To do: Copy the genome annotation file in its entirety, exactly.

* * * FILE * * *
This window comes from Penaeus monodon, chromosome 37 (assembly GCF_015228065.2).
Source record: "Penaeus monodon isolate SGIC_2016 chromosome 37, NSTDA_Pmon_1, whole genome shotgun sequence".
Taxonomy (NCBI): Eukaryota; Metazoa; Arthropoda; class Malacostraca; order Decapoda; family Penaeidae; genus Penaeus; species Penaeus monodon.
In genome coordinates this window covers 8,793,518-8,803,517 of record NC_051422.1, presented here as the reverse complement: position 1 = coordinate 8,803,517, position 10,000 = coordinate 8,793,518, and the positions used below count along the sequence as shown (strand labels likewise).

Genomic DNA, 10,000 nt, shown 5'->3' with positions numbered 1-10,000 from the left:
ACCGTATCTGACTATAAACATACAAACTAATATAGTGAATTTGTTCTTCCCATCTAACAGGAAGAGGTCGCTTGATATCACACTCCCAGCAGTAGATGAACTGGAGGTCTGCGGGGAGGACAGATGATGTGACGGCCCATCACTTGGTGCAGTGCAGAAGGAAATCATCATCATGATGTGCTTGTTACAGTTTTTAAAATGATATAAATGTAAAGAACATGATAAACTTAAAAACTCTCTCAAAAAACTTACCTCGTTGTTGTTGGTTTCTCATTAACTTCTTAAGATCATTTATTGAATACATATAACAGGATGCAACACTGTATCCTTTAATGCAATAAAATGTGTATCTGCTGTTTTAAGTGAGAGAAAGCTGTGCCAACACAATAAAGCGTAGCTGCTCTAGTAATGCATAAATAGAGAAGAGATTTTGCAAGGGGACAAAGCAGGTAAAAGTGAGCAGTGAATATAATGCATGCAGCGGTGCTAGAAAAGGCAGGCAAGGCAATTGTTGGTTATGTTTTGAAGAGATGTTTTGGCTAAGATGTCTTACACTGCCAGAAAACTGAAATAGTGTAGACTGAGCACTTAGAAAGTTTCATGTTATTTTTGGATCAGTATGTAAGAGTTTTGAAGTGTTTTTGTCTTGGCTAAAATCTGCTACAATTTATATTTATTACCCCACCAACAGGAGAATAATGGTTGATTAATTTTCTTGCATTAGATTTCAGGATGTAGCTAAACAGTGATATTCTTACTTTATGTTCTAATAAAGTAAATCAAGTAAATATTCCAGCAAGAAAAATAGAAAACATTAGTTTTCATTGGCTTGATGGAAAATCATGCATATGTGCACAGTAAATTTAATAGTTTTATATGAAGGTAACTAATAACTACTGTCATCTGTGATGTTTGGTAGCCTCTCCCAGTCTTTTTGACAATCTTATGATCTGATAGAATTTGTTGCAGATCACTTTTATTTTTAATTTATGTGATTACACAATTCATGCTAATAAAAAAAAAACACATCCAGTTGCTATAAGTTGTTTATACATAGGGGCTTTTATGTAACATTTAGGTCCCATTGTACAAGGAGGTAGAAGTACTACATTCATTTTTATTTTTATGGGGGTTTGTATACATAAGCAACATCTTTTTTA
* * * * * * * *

This window comes from Penaeus monodon, chromosome 37 (assembly GCF_015228065.2).
Source record: "Penaeus monodon isolate SGIC_2016 chromosome 37, NSTDA_Pmon_1, whole genome shotgun sequence".
Taxonomy (NCBI): Eukaryota; Metazoa; Arthropoda; class Malacostraca; order Decapoda; family Penaeidae; genus Penaeus; species Penaeus monodon.
In genome coordinates this window covers 8,793,518-8,803,517 of record NC_051422.1, presented here as the reverse complement: position 1 = coordinate 8,803,517, position 10,000 = coordinate 8,793,518, and the positions used below count along the sequence as shown (strand labels likewise).

Genomic DNA, 10,000 nt, shown 5'->3' with positions numbered 1-10,000 from the left:
ACCGTATCTGACTATAAACATACAAACTAATATAGTGAATTTGTTCTTCCCATCTAACAGGAAGAGGTCGCTTGATATCACACTCCCAGCAGTAGATGAACTGGAGGTCTGCGGGGAGGACAGATGATGTGACGGCCCATCACTTGGTGCAGTGCAGAAGGAAATCATCATCATGATGTGCTTGTTACAGTTTTTAAAATGATATAAATGTAAAGAACATGATAAACTTAAAAACTCTCTCAAAAAACTTACCTCGTTGTTGTTGGTTTCTCATTAACTTCTTAAGATCATTTATTGAATACATATAACAGGATGCAACACTGTATCCTTTAATGCAATAAAATGTGTATCTGCTGTTTTAAGTGAGAGAAAGCTGTGCCAACACAATAAAGCGTAGCTGCTCTAGTAATGCATAAATAGAGAAGAGATTTTGCAAGGGGACAAAGCAGGTAAAAGTGAGCAGTGAATATAATGCATGCAGCGGTGCTAGAAAAGGCAGGCAAGGCAATTGTTGGTTATGTTTTGAAGAGATGTTTTGGCTAAGATGTCTTACACTGCCAGAAAACTGAAATAGTGTAGACTGAGCACTTAGAAAGTTTCATGTTATTTTTGGATCAGTATGTAAGAGTTTTGAAGTGTTTTTGTCTTGGCTAAAATCTGCTACAATTTATATTTATTACCCCACCAACAGGAGAATAATGGTTGATTAATTTTCTTGCATTAGATTTCAGGATGTAGCTAAACAGTGATATTCTTACTTTATGTTCTAATAAAGTAAATCAAGTAAATATTCCAGCAAGAAAAATAGAAAACATTAGTTTTCATTGGCTTGATGGAAAATCATGCATATGTGCACAGTAAATTTAATAGTTTTATATGAAGGTAACTAATAACTACTGTCATCTGTGATGTTTGGTAGCCTCTCCCAGTCTTTTTGACAATCTTATGATCTGATAGAATTTGTTGCAGATCACTTTTATTTTTAATTTATGTGATTACACAATTCATGCTAATAAAAAAAAAACACATCCAGTTGCTATAAGTTGTTTATACATAGGGGCTTTTATGTAACATTTAGGTCCCATTGTACAAGGAGGTAGAAGTACTACATTCATTTTTATTTTTATGGGGGTTTGTATACATAAGCAACATCTTTTTTA